A first meeting to plan strategy for an Oakland bid was convened by Barron Hilton in San Francisco. Among the attendees were Oakland Tribune assistant publisher William Knowland, chairman of the Oakland sports stadium committee George Jacopetti, Oakland city councilmen Robert Osborne and Dan Marovich, Oakland city manager Wayne Thompson, Berkeley city assemblyman Don Mulford, Oakland Chamber of Commerce president William Sparling, Robert Lurie, Hal Schoener, a former San Francisco 49er player representing local magnate Ted Harrer, and AFL leader Lamar Hunt. Hunt pointed out again that time was of the essence and that a local bid had to be put together as quickly as possible. For most of the meeting the focus was on getting a stadium. Of primary concern was the possibility that East Bay fans would not support a team playing in San Francisco, even under the Oakland name. A faint hope was held out that the team could convince the University of California to allow the team to play in 80,000 seat Memorial Stadium until an Oakland stadium could be built, but a long-standing university rule against allowing professional sports to use school facilities stood in the way. There was also a rumor that the city of Hayward, just south of Oakland, was considering building a stadium and trying to land the team.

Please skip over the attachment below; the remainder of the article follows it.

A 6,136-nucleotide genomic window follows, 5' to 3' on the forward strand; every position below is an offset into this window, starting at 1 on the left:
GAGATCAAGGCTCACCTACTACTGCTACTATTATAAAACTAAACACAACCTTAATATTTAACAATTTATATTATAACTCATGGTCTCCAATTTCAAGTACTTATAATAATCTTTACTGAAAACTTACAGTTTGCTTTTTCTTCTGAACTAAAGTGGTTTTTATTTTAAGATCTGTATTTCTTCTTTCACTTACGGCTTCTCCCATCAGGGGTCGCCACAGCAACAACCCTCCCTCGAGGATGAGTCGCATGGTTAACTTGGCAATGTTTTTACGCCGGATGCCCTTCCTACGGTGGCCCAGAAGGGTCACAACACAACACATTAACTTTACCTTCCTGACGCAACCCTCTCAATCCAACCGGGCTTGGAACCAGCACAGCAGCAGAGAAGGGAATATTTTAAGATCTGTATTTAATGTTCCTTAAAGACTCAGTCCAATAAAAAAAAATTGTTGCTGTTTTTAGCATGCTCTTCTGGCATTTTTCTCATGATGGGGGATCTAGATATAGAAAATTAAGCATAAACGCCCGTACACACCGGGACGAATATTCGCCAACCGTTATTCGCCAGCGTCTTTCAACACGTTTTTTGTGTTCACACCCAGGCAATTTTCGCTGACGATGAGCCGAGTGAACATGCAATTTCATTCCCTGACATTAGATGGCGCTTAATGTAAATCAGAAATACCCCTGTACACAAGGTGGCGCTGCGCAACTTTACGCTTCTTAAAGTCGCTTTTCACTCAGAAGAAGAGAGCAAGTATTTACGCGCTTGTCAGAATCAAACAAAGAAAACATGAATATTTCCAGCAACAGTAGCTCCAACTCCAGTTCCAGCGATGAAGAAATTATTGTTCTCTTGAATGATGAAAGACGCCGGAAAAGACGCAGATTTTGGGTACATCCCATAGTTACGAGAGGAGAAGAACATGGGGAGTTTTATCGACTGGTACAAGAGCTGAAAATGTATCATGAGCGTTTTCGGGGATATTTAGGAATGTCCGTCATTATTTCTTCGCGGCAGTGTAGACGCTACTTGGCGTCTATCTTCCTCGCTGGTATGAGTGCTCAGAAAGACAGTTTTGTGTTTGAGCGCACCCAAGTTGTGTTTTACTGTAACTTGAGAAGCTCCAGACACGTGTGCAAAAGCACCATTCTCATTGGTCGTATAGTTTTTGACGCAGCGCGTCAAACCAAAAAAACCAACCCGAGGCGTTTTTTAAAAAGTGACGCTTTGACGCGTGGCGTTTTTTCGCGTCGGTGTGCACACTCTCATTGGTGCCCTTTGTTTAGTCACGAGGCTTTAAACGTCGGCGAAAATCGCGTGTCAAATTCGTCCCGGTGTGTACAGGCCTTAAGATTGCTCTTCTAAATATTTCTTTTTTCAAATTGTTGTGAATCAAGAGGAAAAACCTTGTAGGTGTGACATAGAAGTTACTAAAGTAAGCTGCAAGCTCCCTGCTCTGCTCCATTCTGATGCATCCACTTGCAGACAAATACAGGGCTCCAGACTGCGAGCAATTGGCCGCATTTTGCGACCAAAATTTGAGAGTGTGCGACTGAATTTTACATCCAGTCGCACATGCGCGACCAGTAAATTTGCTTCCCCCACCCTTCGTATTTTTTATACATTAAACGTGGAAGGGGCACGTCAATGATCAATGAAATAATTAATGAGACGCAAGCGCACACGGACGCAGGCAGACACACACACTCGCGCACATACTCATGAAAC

Some negotiating among the potential owners leaked from the meeting as well. Osborne indicated he would be willing to invest up to $200,000 as part of an East Bay ownership group. Jacopetti also identified himself as a possible investor. Schoener said Harrer would be in, but wanted 51 percent ownership of the team as a condition of his investment.
Frank Leahy, the Chargers general manager, was also at the meeting to assist Hilton, and explained that a draft pool would be created from players let go by the other seven teams and that, in the interest of league competitive balance, efforts would be made to ensure that the pool did not consist solely of scrubs. Leahy thought each team would take about 60 players to training camp in the summer, with roster limits to be set at 33 by the first week of the regular season. Initially, the league was planning to start play the weekend of September 18.
Los Angeles Chargers owner Barron Hilton asserted that Oakland was “almost a unanimous choice” among league owners, but that the stadium and financing questions would need to be answered as quickly as possible. Meanwhile, a conference of the thirteen Alameda County mayors unanimously approved a resolution to support the pursuit of a franchise. Oakland city manager Wayne Thompson suggested that the potential financial benefits to the area were too great not to try, citing some $15,000,000 in additional revenues that had come in to San Francisco since the arrival of the baseball Giants from New York in 1958